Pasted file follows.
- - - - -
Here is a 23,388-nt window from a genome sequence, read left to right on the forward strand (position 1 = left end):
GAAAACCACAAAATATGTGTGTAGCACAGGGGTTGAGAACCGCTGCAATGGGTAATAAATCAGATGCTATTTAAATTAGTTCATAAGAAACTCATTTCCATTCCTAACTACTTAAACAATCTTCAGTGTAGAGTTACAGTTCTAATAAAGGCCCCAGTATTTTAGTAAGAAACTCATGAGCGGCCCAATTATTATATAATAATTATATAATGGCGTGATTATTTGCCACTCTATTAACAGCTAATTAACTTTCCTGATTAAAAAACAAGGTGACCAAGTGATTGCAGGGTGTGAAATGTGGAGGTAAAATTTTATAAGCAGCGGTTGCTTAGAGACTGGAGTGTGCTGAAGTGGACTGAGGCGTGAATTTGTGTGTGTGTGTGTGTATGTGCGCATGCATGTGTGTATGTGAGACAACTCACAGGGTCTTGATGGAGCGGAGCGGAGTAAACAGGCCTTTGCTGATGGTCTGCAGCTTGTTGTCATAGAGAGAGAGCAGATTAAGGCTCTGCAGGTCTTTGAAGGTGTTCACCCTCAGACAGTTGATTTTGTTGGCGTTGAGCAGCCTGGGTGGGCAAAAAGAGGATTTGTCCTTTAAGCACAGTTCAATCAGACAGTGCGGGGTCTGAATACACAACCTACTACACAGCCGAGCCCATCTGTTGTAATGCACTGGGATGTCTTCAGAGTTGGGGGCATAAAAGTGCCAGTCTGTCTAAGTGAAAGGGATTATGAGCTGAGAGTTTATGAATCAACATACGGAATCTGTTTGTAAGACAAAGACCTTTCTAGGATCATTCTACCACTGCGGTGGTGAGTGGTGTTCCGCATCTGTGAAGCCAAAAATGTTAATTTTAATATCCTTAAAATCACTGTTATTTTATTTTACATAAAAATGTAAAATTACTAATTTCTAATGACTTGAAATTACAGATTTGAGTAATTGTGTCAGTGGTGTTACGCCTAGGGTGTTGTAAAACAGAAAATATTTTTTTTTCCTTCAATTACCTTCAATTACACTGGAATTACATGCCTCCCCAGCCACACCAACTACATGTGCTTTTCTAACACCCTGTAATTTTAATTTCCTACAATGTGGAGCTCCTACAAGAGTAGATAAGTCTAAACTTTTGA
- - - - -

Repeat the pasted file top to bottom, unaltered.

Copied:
Here is a 23,388-nt window from a genome sequence, read left to right on the forward strand (position 1 = left end):
GAAAACCACAAAATATGTGTGTAGCACAGGGGTTGAGAACCGCTGCAATGGGTAATAAATCAGATGCTATTTAAATTAGTTCATAAGAAACTCATTTCCATTCCTAACTACTTAAACAATCTTCAGTGTAGAGTTACAGTTCTAATAAAGGCCCCAGTATTTTAGTAAGAAACTCATGAGCGGCCCAATTATTATATAATAATTATATAATGGCGTGATTATTTGCCACTCTATTAACAGCTAATTAACTTTCCTGATTAAAAAACAAGGTGACCAAGTGATTGCAGGGTGTGAAATGTGGAGGTAAAATTTTATAAGCAGCGGTTGCTTAGAGACTGGAGTGTGCTGAAGTGGACTGAGGCGTGAATTTGTGTGTGTGTGTGTGTATGTGCGCATGCATGTGTGTATGTGAGACAACTCACAGGGTCTTGATGGAGCGGAGCGGAGTAAACAGGCCTTTGCTGATGGTCTGCAGCTTGTTGTCATAGAGAGAGAGCAGATTAAGGCTCTGCAGGTCTTTGAAGGTGTTCACCCTCAGACAGTTGATTTTGTTGGCGTTGAGCAGCCTGGGTGGGCAAAAAGAGGATTTGTCCTTTAAGCACAGTTCAATCAGACAGTGCGGGGTCTGAATACACAACCTACTACACAGCCGAGCCCATCTGTTGTAATGCACTGGGATGTCTTCAGAGTTGGGGGCATAAAAGTGCCAGTCTGTCTAAGTGAAAGGGATTATGAGCTGAGAGTTTATGAATCAACATACGGAATCTGTTTGTAAGACAAAGACCTTTCTAGGATCATTCTACCACTGCGGTGGTGAGTGGTGTTCCGCATCTGTGAAGCCAAAAATGTTAATTTTAATATCCTTAAAATCACTGTTATTTTATTTTACATAAAAATGTAAAATTACTAATTTCTAATGACTTGAAATTACAGATTTGAGTAATTGTGTCAGTGGTGTTACGCCTAGGGTGTTGTAAAACAGAAAATATTTTTTTTTCCTTCAATTACCTTCAATTACACTGGAATTACATGCCTCCCCAGCCACACCAACTACATGTGCTTTTCTAACACCCTGTAATTTTAATTTCCTACAATGTGGAGCTCCTACAAGAGTAGATAAGTCTAAACTTTTGA